Study Finds that Exercise Can Affect Your Pneumonia and Flu Risks

Study Finds that Exercise Can Affect Your Pneumonia and Flu Risks

New research suggests that staying active can reduce the risk of passing away from the flu and pneumonia in addition to all the other well known benefits.

The danger of dying from influenza and pneumonia is reduced by 48 percent when physical activity guidelines are met, according to a study shared via the British Journal of Sports Medicine.

As per the US Department of Health and Human Services’ Physical Activity Guidelines for Americans, adults need to engage in 150 minutes or more of moderate aerobic exercise and two plus days of moderate muscle strengthening activities each week.

More than 570,000 people’s responses from the US National Health Interview Survey from the year 1998 to 2018 were used in the research.

It divided participants into groups based on how well they met the advised amount of exercise after asking about their activity habits.

Following the initial survey, the participants were followed up with on average for 9 years.

During that time, 1,516 people died from the flu or pneumonia.

Sticking to the recommendations for both aerobic and muscle strengthening exercise cut the risk of flu or pneumonia death almost in half, but meeting just the aerobic activity target was associated with a 36 percent lower risk, the study mentions.

The results are noteworthy, according to the main study author Dr. Bryant Webber, as influenza and pneumonia are among the top causes of mortality in the United States and all throughout the globe.

“This study may encourage them that physical activity may be yet another powerful tool for protecting themselves against pneumonia and influenza death,” he shared.

According to Dr. Robert Sallis, who was not directly involved in the study, the results are consistent with current understanding and may have applications to other illnesses.

“This study is consistent with the various studies showing that regular exercise dramatically lowered the risk of COVID-19 related death in similar fashion,” Sallis stated.

The study found that even if you fall short of the suggested level of activity, even a bit of exercise is better than no exercise at the end of the day.

Webber shared that “We also learned that any level of physical activity, even in amounts below the recommended level, lowered the influenza and pneumonia death risk, as compared to doing no aerobic activity.”

The study found that doing 10 to 149 minutes per week of aerobic exercise was linked to a 21 percent lower risk of mortality from the flu and pneumonia.

“Our advice for everyone — regardless of age or physical fitness level — is to ‘move more and sit less.’ Readers who do not get any physical activity should be encouraged that doing any is better than none,” Webber went on to say.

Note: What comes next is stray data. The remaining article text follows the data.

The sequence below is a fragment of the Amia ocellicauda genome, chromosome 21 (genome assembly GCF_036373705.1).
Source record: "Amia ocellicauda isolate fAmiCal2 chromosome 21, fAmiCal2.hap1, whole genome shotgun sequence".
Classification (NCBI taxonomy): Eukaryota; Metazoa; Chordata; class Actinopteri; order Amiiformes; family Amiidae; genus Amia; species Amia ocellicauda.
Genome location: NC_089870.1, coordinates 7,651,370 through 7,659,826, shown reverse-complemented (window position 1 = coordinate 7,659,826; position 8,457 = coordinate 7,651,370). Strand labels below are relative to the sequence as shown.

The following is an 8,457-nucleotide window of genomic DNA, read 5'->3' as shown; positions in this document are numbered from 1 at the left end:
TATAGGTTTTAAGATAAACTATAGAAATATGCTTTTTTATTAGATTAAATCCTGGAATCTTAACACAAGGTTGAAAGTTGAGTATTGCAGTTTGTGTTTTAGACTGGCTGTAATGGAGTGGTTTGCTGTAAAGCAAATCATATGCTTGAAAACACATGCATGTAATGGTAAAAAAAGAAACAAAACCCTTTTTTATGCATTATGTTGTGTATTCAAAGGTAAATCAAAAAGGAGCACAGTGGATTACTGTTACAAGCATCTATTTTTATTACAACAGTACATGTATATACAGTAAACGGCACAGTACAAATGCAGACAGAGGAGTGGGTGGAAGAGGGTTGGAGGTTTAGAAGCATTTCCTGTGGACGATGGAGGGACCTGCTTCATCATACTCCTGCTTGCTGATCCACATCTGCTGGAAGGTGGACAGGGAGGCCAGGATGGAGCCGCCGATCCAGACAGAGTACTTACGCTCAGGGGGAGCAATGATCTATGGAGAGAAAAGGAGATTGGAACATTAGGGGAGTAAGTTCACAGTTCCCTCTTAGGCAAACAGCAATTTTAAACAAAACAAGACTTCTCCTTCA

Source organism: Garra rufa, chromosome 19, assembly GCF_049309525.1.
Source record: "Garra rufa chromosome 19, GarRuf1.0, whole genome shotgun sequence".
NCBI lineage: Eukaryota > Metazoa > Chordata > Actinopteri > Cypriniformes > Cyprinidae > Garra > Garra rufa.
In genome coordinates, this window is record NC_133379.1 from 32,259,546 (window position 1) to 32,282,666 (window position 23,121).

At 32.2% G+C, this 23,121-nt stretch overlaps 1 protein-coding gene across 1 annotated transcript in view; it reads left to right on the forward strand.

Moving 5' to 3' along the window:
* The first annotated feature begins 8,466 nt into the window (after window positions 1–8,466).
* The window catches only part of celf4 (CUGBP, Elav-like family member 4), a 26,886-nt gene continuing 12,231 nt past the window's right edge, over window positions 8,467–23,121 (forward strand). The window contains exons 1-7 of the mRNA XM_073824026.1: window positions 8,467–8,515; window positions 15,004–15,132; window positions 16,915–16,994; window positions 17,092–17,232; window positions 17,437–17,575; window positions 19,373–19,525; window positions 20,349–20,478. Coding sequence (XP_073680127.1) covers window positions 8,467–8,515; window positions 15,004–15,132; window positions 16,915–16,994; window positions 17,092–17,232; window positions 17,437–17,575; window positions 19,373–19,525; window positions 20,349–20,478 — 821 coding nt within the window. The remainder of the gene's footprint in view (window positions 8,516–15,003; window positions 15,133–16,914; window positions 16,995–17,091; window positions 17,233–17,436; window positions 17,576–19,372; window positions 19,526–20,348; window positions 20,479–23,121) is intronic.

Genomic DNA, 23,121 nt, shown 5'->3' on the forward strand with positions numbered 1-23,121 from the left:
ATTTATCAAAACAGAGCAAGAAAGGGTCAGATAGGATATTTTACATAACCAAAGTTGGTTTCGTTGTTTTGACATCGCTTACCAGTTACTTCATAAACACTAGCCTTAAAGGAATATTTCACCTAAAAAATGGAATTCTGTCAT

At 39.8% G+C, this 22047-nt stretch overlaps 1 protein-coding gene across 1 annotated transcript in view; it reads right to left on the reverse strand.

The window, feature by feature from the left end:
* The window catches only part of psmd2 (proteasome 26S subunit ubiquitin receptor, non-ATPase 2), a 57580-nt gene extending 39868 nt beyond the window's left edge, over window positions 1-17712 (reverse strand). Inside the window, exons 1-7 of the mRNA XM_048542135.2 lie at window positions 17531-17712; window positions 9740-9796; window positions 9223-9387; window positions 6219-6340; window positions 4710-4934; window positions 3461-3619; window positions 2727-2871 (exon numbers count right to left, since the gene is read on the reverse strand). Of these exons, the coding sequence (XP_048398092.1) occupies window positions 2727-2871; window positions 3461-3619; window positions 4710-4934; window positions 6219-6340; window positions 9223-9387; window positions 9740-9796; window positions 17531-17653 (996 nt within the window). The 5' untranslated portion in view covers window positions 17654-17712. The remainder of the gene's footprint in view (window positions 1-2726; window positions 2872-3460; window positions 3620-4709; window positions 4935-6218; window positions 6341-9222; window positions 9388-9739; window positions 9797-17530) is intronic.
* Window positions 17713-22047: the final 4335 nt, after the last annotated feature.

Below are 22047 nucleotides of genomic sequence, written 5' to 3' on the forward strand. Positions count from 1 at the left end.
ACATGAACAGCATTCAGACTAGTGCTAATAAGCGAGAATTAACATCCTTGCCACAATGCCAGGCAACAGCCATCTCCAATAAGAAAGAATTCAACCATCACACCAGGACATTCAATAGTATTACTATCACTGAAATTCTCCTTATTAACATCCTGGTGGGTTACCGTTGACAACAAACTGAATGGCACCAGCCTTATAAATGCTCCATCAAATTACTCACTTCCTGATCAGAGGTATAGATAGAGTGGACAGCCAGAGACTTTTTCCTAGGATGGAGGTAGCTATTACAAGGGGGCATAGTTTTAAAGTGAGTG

At the same time, the study also found that there was no additional advantages for those who engaged in aerobic exercise for more than 600 minutes each week.

The study revealed that there is such a thing as too much muscular strengthening.

Reaching the goal of two or more sessions considerably reduced the mortality risk, while obtaining seven or more sessions was linked to a 41 percent higher risk of death from influenza or pneumonia, the study found.

The researchers pointed out that as this was just an observational study, they were only able to identify the elements that were linked to a certain degree of risk rather than making any conclusions about what causes or avoids the fatalities.

According to the study, the higher risk may be due to several variables, such as the cardiovascular effects of regular muscle-strengthening exercise or incorrect survey answers.

Even though the methodology has flaws, Sallis noted, researchers frequently turn to these studies when it is hard to randomly assign individuals to different lifestyles.

According to the study, aerobic activity, or cardio as it is sometimes known, doesn’t always require frequent visits to the gym.

Any activity raising your heart rate and causing you to perspire, such as stair climbing, running, bicycling, or fast walking, falls under this category.

The study indicated that exercises including lifting weights, squats, lunges, and even heavy gardening might be considered muscle-strengthening activities.

According to massive research released in 2021, the greatest fitness regimens involve scheduling your workouts, getting reminders, providing rewards, and prohibiting skipping more than one scheduled session in a row.

Katy Milkman, the study’s lead author, stated that “If people hope to boost their physical activity or to change their health behaviors, there are very low cost behavioral insights that can be built into programs to help them achieve greater success.”

In other words, you can always start small. You’ll be surprised how little you need to do to raise your heartbeat up at first.


Katherine is just getting her start as a journalist. She attended a technical school while still in high school where she learned a variety of skills, from photography to nutrition. Her enthusiasm for both natural and human sciences is real so she particularly enjoys covering topics on medicine and the environment.

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